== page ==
(Photos will have to wait until the sun is actually out.)
UPDATE, 12/23: Via my very poorly paid stringer (Mr. JDLand), one shot of the now-uncovered signage for Southeast Blvd. eastbound on I-695/SE Freeway.
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More posts: Southeast Blvd., Traffic Issues
 

I finally got my lazy self over to 11th Street with my camera this past weekend, and got quite the view of the soon-to-arrive Southeast Blvd., the reconstituted road between Barney Circle and 11th Street that runs along the path of the old sunken east end of the Southeast Freeway.
A kind official, taking a wild guess at who that old lady shooting photos of construction might possibly be, guided me in for a quick peek over the crest of the hill, eastward toward Barney Circle:
The new road will be two lanes in each direction, separated by a fair amount of non-road area, as you can see. At the new signalized intersection with 11th Street, the lanes align with the new ramps to and from the Southeast Freeway. Here's what the approach to 11th Street looked like in 2012, when the freeway still ran beneath 11th, along with the similar-but-higher-up view now. (Click to enlarge, and use the massive freeway pylons and flyover to orient yourself, especially in terms of the vertical change.)
As I have written about previously, there has been a fair amount of consternation over this road, both in terms of what some people feel is a rush to get it reopened along with much unhappiness when DDOT unveiled its initial concepts for the road's long-term design. The Office of Planning has since been working on a new set of designs to better meet a goal of reintegrating this area with the surrounding neighborhood, and last week there was a public meeting to go over these concepts, seen below and laid out in detail in the presentation slides.
When comparing these concepts to the road about to open, you can see that the general layout of the traffic lanes and available space are the same, though Concept B has just one lane in each direction just one new two-lane boulevard heading eastward while A and C have two lanes in each direction (UPDATED to fix how B is characterized). (And bike lanes! There are bike lanes!) However, all three would build up the boulevard so that it would become level with L Street, and would then allow 13th, 14th, and 15th streets to intersect with the boulevard for both vehicular and pedestrian traffic.
At right is a side view showing the proposed elevation for Concept A, running from L Street at left over to the train tracks and then down to the river.The CSX train tracks that run to the right of the road's footprints prevent further connection of these streets to M Street and the river, but there could be pedestrian bridges built to bring people across the tracks. (Note that all three concepts show the position of the planned 1333 M Street residential project just south of the boulevard.)
Two of the designs call for development within the huge median, either of low-rise multi-family buildings or townhouses or some combination thereof (at right is a rendering of the Concept A vision). The third design leaves it as a wide-open park space. And two of the three plans show the parking beneath the boulevard for buses that seems to be a requirement from DDOT's point of view.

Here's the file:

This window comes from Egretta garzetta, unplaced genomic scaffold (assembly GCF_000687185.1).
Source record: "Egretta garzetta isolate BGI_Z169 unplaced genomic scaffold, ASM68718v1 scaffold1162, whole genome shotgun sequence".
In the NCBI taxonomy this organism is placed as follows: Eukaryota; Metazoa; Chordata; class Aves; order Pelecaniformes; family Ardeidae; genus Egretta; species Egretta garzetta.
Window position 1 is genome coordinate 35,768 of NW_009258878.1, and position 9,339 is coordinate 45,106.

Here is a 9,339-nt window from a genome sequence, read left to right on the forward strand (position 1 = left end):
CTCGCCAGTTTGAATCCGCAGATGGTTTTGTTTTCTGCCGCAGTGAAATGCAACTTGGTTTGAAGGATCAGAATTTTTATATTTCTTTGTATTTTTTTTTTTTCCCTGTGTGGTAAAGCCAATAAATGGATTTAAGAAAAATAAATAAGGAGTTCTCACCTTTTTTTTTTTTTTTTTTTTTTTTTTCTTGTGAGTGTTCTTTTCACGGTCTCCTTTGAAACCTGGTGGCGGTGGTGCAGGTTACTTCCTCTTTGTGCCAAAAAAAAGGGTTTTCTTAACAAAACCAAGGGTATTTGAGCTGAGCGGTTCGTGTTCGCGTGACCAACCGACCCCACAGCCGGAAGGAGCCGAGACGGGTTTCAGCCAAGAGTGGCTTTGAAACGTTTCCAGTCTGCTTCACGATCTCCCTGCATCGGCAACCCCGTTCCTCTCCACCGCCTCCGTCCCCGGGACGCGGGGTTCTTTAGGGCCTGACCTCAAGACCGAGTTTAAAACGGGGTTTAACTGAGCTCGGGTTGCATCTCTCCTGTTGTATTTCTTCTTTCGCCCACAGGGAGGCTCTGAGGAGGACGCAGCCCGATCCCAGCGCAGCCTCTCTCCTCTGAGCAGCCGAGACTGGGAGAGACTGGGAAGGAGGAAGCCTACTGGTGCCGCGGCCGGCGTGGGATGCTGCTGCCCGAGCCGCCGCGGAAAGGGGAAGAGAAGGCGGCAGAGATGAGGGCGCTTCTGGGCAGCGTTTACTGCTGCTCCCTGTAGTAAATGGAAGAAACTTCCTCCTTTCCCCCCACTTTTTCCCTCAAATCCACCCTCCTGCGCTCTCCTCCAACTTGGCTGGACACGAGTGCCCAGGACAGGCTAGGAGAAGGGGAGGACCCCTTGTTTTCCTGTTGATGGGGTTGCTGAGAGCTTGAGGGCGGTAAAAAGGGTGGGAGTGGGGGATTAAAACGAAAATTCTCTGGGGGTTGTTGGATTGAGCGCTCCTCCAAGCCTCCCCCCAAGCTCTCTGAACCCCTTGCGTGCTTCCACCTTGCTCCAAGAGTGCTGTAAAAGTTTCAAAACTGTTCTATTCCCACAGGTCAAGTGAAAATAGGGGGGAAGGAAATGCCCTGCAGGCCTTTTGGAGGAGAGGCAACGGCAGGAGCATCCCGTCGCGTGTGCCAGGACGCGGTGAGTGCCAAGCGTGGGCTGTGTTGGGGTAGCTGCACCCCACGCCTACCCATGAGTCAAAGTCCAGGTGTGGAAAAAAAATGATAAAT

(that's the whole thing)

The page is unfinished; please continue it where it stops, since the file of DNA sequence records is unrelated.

I'm not going to go into great detail about what was said at the meeting--you can browse the presentation slides and read Capitol Hill Corner's report, which includes the many concerns of nearby residents, especially the ones who don't have much interest in connecting L, 13th, 14th, and 15th to this road.
At this stage, these truly are just concepts. There would next need to be a feasibility study/traffic flow analysis done by DDOT, an undertaking that has no timetable. There is also the issue of this land having been turned over to the city by the feds with the requirement that it be used for "transportation purposes," which raises questions about whether plopping residential buildings in the middle of it all would be an issue.
In the meantime, the new version of this road should open early in 2015.
Here's one more before-and-almost-after, looking eastward from down in the depths back in 2012 (left) and then an expanded version of the current view. Use the apartment building and retaining wall at left to orient. The embankment in the median in the "before" photo is the remnant of the ramps from the old 11th Street Bridges to and from RFK.
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More posts: Southeast Blvd., Traffic Issues
 

A community meeting is on tap for Thursday (tomorrow), Dec. 11, to discuss the future Southeast Blvd., specifically the ideas emerging from the neighborhood study currently being spearheaded by ANC 6B, the Office of Planning, and DDOT.
The meeting is from 7 to 9 pm at Friendship Chamberlain Elementary School, 1345 Potomac Ave., SE, across from the Jenkins Row Harris Teeter.
Councilmember Tommy Wells will be there, and will be part of the discussion on how to best integrate into the neighborhood this road that will run from Barney Circle to the new intersection at 11th Street, SE, along the path of the old sunken portion of the Southeast Freeway.